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Residents' Concern Is No Mere Bump in the Road

September 18, 2006|Steve Hymon | Times Staff Writer

This column has a sweet tooth for tasty neighborhood disputes -- particularly ones that are relevant to anyone in Southern California.

So here's one from Western Heights, an old neighborhood just west of downtown Los Angeles that borders the Santa Monica Freeway and is filled with stately Craftsman homes, some in better shape than others.

A few years ago, responding to residents' concerns, then-Councilman Martin Ludlow started the process of getting barriers built to keep outside traffic from using neighborhood streets as a shortcut between the Santa Monica Freeway and Washington Boulevard.

Herb Wesson, who was elected last year to replace Ludlow, inherited the issue and supports the building of three permanent barriers to replace the temporary ones put in place. About 82% of Western Heights residents want the barriers, Wesson says.

Now, you may be thinking that most residents would set up TSA security checkpoints at entry points to their neighborhoods if they could.

Not Dianne Lawrence, a Western Heights resident, and that raises the question ...


Question: Why is Lawrence hopping mad about the barriers?

Answer: Hit it, Dianne:

"These people love it because they have nice, quiet streets, and it makes their property values go up," said Lawrence. "But it's like taking a sledgehammer to solve a problem.

"If people were speeding, why not put in speed bumps? What Wesson did is say all you have to do is get your neighborhood together, get a majority vote and come on down. He just lowered the bar for every other neighborhood in town."

Among her complaints, Lawrence is angry that Ludlow got the council to approve the barriers without the city doing a full study to document the problem.

And she thinks the barriers will slow down response from the police and fire departments, although only one barrier blocks the entire width of the street.


Q: And what do barrier supporters say?

A: "People go right off the freeway at full-speed mode, and we have people speeding through our neighborhood at 50 mph," Dan Hakes, a member of the Western Heights Neighborhood Assn., said in an interview. "The neighborhood is gentrifying, and kids are on the streets -- life is so much easier since the temporary barriers went up."

As for Lawrence, Hakes said "her tactics are deplorable. Her arguments have changed many times. We have a neighborhood e-mail group that she has ruined. She's an e-mail bully."

He made another point: Lawrence doesn't live on a street used by shortcutters.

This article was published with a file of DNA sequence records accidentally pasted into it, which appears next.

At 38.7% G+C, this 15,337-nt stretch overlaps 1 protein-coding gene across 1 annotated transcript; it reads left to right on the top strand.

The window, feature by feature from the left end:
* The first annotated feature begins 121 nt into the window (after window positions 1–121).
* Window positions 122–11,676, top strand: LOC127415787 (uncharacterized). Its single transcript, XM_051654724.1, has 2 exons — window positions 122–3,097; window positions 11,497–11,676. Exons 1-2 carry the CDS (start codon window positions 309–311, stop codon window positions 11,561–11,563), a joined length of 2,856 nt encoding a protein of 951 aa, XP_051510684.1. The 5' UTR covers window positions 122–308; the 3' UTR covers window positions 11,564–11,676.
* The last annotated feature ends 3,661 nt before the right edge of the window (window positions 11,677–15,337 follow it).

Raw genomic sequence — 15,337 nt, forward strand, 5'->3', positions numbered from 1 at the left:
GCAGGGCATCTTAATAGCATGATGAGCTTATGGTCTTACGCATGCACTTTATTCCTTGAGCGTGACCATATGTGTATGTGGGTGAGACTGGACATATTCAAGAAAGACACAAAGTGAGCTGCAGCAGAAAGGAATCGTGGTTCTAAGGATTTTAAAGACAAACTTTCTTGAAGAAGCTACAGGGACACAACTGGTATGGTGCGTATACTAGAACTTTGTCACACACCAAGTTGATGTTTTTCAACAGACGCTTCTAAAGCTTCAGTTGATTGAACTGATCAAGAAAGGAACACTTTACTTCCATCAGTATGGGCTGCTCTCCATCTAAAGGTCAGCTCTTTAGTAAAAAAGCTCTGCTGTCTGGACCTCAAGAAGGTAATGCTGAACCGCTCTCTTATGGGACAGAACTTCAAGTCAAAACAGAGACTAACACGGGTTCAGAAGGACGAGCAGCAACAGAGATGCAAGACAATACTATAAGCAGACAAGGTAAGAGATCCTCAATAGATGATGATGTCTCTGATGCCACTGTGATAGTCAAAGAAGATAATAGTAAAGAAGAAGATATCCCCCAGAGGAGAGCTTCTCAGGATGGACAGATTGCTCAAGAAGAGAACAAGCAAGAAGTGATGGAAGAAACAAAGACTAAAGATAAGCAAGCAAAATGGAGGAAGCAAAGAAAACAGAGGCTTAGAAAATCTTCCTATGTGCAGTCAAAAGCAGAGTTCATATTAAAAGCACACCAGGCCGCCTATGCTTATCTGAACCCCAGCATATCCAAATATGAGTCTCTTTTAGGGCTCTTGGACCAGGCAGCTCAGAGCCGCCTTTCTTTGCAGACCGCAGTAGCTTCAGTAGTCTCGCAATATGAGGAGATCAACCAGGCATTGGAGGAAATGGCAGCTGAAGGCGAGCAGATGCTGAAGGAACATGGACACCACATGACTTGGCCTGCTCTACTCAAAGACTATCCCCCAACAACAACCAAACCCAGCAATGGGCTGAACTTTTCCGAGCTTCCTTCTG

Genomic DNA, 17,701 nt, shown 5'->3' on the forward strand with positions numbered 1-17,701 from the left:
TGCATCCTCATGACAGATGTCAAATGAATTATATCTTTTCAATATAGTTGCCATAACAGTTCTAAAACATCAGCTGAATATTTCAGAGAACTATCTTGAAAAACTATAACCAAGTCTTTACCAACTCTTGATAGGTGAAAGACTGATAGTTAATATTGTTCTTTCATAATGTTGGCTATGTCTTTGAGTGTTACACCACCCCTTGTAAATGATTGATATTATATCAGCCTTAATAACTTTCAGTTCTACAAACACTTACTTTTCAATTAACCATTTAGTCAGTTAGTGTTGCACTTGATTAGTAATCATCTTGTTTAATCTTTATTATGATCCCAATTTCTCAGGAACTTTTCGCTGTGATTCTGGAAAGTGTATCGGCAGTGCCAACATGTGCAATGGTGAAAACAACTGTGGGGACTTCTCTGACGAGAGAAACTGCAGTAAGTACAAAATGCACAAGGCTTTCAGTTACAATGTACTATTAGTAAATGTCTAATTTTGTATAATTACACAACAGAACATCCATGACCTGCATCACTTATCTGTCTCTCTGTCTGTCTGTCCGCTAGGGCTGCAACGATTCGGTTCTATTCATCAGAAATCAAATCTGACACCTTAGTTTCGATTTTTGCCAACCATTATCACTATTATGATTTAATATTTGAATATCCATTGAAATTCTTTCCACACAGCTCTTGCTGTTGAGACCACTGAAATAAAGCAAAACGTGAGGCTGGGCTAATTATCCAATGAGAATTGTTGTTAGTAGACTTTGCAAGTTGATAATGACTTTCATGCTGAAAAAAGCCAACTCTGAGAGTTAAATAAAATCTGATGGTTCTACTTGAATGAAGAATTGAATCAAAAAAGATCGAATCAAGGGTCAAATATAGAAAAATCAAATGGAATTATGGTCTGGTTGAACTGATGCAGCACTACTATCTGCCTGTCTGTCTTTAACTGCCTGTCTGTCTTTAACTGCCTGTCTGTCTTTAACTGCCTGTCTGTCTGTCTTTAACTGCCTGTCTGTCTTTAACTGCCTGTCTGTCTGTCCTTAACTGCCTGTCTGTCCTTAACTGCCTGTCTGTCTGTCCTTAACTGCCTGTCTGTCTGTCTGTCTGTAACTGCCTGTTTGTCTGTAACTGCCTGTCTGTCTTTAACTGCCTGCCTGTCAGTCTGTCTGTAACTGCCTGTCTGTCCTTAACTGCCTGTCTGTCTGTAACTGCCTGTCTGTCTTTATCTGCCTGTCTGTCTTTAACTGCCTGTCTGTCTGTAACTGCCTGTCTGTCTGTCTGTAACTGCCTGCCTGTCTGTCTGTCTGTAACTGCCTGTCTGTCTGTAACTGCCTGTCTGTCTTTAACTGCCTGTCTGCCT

"I'm not surprised there are people who don't like it because it makes the neighborhood seem elitist," said Brian Jett, a co-president of the association, "but getting out of the driveway at 9 a.m. was a scary proposition."


Q: And Wesson's response?

A: Wesson said that street barriers are often the most emotional issues he's seen in his 20 years in government. He also defends his handling of the issue.

"I feel comfortable with our approach and I know there are still 18 or 20% of the people who don't like it," Wesson said. "I also know that other neighborhoods are going to want the barriers now too. So we'll put criteria in place, and I don't want to put any more of them up unless we know that 75% of the residents are supportive and there are exhaustive studies."

It's a fascinating issue. There's no denying that cut-through traffic is a problem in many parts of the region. Up to now, most cities -- Los Angeles included -- have often settled on speed bumps as a solution.

Installing more barriers seemingly would improve life for neighborhoods that have it bad -- and vital neighborhoods make for better cities, right? -- and put traffic back where it belongs, on the major streets.

The policy question is what, if any, are the unintended consequences for traffic if barriers go up willy-nilly across town?


Q: What's the city's beef with roosters?

A: In an effort to crack down on cockfighting, the city might outlaw roosters.

Such a rule also would help the city deal with the 700 or so complaints it receives each year about noisy roosters.

"This would not affect people's ability to have chickens," said Ed Boks, the general manager of the Animal Services Department, the agency pushing the new policy.

"You have these professional cockfighters who have hundreds of roosters that can be used for nothing more than cockfights, and we can't do anything about it if we don't see them fighting."

If the City Council approves the rooster ban, Boks said, the city would consider a waiver for those who have roosters for the purpose of fertilizing chickens for reproduction. This isn't the first time the city has set its sights on roosters and other animals. In 1997, then-Councilmen Richard Alarcon and John Ferraro introduced a motion to set noise limits for roosters, turkeys and other sing-songy livestock. The motion died after no one else wanted to pursue it.


Q: If John Trask were king, what would he do?

A: Find a cheap and easy way to build more bike lanes across the city.

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